Neurological and autoimmune disorders after influenza vaccination: no change in risk for Guillain-Barré syndrome, MS, type 1 diabetes, or RA

This Swedish retrospective cohort study, published in BMJ, examined the risk of neurological and autoimmune disorders in people vaccinated against pandemic influenza A (H1N1) with Pandemrix (GlaxoSmithKline) compared with unvaccinated people over 8-10 months.


Image of the H1N1 Influenza Virus, CDC.

One million people were vaccinated against H1N1 and 900,000 remained unvaccinated.

Excess risks among vaccinated people were of low magnitude, but present, for:

- Bell’s palsy (hazard ratio 1.25)
- paresthesia (1.11)
- inflammatory bowel disease (IBD)

Risks for Guillain-Barré syndrome, multiple sclerosis, type 1 diabetes, and rheumatoid arthritis remained unchanged.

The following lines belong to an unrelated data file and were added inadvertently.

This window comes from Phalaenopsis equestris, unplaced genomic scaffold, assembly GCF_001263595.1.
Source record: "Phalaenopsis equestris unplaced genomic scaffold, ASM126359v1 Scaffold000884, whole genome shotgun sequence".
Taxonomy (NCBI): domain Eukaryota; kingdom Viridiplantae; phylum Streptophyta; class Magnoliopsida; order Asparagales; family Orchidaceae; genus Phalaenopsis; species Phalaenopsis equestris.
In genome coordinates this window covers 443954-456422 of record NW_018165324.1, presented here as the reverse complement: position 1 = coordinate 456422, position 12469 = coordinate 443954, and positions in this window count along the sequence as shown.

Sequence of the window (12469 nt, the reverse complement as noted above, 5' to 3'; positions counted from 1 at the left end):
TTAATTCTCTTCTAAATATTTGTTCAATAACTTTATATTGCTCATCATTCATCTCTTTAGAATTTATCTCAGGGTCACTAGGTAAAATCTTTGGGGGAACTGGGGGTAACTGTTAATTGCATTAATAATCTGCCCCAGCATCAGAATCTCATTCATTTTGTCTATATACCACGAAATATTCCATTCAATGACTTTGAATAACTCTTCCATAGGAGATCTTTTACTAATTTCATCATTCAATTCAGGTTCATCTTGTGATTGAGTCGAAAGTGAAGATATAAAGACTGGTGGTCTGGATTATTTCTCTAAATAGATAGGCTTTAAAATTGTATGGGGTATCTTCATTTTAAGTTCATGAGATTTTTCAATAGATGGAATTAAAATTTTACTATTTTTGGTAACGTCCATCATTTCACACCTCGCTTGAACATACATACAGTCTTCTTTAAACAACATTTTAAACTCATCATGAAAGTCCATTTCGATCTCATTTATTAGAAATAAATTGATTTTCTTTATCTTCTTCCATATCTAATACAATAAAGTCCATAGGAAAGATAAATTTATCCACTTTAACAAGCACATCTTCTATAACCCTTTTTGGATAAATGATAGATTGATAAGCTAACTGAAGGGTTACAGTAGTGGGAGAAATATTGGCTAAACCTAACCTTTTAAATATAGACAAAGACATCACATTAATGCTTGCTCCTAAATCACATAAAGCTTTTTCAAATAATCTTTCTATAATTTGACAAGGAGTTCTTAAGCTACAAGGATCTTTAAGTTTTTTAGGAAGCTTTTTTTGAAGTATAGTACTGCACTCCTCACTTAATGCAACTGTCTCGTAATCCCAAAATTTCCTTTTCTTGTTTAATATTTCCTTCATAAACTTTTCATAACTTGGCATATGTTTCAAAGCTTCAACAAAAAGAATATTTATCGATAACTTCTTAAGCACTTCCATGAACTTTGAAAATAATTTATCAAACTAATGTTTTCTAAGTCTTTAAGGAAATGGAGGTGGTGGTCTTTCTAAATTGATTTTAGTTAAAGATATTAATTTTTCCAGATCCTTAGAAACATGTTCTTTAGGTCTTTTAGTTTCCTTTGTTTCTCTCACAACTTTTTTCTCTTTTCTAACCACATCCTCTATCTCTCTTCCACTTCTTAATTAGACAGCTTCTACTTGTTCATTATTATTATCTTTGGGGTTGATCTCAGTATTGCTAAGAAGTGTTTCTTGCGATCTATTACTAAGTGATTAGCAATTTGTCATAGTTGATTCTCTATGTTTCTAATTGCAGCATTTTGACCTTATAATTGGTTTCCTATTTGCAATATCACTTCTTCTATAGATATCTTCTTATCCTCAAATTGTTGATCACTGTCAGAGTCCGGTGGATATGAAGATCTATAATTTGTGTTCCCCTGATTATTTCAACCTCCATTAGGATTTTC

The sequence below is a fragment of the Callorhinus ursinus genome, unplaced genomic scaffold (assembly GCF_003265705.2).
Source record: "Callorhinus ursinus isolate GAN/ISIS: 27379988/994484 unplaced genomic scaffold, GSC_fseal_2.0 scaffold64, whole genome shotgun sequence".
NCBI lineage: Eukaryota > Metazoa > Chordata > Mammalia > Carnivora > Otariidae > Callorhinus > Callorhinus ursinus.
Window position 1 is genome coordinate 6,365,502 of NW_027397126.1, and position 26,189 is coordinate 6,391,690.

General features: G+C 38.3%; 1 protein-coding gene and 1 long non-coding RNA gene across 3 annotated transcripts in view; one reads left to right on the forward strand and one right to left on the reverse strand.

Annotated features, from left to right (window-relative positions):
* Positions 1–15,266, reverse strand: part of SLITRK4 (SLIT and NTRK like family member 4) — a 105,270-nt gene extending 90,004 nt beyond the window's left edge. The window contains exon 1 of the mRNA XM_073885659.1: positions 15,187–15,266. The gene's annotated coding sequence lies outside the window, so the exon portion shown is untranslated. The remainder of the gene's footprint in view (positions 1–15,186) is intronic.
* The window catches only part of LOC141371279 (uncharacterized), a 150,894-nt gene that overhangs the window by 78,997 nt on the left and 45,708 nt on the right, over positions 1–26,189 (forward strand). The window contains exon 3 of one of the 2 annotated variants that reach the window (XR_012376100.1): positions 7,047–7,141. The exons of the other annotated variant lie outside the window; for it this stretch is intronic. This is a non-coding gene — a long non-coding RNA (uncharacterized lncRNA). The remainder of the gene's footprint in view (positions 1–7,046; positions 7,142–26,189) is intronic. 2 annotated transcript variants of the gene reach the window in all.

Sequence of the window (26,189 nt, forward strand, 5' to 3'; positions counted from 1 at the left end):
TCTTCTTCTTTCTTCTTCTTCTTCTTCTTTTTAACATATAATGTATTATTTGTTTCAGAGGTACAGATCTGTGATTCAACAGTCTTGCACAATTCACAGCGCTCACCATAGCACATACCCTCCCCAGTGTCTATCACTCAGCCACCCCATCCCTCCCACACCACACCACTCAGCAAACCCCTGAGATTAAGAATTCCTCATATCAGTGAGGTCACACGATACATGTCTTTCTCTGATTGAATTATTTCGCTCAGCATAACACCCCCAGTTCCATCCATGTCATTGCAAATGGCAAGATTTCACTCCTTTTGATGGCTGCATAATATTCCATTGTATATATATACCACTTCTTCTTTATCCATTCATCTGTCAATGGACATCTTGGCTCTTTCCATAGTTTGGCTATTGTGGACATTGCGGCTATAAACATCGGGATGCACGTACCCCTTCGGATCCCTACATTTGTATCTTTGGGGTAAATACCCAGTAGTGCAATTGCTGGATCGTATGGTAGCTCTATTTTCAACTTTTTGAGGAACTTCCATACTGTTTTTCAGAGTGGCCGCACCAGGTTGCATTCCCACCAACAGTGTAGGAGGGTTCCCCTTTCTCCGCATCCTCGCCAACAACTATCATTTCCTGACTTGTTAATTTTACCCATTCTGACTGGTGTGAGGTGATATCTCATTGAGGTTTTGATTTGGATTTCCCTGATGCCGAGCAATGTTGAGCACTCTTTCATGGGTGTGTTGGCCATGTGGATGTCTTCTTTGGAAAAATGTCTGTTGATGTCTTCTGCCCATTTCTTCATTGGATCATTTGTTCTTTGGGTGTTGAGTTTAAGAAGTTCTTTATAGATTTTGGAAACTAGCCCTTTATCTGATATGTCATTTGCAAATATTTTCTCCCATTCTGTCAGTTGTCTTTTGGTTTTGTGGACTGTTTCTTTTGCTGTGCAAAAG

The risks of paresthesia and inflammatory bowel disease (IBD) among those vaccinated in the early phase (within 45 days) of the vaccination campaign were significantly increased; the risk being increased within the first 6 weeks after vaccination.

The risks were small but significant among more than one million vaccinated, but only in high risk groups targeted for early vaccination and who were likely to have earlier comorbidity.

The absolute risk of Bell’s palsy was low, 6.4 cases per 100 000 vaccinated population.

References:

Neurological and autoimmune disorders after vaccination against pandemic influenza A (H1N1) with a monovalent adjuvanted vaccine: population based cohort study in Stockholm, Sweden. BMJ 2011; 343:d5956 doi: 10.1136/bmj.d5956 (Published 12 October 2011).

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